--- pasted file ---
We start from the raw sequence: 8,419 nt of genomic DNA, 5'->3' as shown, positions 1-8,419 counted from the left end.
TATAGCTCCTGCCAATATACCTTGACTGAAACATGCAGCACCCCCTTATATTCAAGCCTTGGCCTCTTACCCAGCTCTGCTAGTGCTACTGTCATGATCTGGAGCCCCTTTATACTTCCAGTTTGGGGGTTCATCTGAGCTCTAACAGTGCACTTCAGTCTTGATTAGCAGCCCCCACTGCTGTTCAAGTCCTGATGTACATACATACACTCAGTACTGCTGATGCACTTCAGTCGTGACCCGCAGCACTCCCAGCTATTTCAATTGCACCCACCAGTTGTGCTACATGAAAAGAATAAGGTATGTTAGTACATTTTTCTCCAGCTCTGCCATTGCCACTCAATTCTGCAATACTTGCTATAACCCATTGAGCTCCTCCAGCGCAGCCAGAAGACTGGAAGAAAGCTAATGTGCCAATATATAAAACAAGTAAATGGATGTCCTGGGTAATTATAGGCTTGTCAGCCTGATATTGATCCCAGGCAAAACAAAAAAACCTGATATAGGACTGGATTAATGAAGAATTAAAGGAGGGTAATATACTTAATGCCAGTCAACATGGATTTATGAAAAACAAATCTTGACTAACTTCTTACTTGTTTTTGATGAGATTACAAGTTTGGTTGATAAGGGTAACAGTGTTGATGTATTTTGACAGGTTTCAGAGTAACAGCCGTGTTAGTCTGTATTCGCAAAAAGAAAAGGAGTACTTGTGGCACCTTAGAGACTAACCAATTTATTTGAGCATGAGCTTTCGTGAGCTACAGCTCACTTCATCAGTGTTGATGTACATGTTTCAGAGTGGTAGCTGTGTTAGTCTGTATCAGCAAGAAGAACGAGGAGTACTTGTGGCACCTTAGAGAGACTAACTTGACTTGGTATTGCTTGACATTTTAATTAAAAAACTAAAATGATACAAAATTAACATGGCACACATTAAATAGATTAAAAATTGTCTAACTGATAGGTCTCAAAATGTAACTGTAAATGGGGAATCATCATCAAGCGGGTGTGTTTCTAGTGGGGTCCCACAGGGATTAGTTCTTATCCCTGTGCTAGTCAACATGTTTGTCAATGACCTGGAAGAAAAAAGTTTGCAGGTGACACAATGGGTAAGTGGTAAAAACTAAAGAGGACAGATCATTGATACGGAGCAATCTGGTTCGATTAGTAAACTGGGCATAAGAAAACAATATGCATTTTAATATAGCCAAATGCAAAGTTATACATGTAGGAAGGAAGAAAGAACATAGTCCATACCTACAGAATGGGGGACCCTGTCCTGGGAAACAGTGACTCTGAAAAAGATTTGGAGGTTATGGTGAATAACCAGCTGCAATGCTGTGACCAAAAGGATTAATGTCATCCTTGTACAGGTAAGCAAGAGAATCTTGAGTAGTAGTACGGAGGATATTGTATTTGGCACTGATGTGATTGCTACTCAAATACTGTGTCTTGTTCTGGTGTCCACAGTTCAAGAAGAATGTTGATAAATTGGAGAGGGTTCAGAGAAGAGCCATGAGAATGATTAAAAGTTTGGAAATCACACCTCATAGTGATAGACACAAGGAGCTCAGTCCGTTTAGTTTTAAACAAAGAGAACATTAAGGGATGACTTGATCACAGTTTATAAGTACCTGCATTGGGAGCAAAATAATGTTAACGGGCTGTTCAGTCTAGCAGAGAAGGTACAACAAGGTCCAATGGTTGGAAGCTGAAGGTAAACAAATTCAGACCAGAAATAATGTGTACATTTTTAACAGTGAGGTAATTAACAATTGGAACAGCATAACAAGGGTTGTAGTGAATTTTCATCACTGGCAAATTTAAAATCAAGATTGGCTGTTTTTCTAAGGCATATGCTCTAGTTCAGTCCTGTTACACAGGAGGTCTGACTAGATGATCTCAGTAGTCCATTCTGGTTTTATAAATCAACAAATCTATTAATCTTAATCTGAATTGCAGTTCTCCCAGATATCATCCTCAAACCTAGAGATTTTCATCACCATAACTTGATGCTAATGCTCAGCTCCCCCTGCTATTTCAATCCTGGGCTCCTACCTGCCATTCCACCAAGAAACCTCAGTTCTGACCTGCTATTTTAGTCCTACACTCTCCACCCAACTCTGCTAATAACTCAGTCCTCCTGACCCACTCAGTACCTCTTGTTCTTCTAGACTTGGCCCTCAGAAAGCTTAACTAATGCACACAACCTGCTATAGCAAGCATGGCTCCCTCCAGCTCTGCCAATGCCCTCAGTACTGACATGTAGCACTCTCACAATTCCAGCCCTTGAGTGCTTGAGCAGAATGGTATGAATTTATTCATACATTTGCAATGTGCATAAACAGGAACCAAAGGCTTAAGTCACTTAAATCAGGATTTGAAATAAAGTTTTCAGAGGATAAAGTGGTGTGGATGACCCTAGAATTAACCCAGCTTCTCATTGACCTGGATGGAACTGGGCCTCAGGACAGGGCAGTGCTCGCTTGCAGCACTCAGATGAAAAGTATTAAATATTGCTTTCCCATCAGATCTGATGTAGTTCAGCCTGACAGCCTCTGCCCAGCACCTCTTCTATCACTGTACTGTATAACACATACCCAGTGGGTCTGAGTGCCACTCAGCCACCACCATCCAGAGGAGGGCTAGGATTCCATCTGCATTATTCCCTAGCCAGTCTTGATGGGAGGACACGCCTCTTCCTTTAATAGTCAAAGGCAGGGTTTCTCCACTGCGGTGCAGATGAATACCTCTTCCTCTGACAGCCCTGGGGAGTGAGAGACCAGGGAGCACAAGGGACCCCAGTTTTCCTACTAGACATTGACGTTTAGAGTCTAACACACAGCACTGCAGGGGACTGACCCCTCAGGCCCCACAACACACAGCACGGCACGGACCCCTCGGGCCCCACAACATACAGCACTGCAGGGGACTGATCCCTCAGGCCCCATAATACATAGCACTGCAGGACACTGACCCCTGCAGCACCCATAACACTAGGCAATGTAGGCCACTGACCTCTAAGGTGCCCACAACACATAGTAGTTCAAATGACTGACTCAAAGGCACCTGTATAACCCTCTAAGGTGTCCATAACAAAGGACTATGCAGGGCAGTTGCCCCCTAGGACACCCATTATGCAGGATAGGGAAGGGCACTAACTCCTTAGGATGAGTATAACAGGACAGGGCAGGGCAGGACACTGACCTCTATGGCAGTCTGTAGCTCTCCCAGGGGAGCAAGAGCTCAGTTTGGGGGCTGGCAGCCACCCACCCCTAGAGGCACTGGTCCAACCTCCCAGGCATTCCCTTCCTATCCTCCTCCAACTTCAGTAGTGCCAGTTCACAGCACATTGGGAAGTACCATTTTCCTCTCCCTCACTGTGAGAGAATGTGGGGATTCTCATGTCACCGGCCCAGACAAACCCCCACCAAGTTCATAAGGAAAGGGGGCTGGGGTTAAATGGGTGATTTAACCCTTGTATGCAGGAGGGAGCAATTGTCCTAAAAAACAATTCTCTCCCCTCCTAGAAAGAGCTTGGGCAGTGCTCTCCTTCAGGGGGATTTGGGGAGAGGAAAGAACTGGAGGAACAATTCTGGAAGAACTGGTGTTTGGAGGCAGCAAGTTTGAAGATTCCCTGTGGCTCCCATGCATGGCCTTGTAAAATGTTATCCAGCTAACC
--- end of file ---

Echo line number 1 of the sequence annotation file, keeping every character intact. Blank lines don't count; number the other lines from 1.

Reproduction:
We start from the raw sequence: 8,419 nt of genomic DNA, 5'->3' as shown, positions 1-8,419 counted from the left end.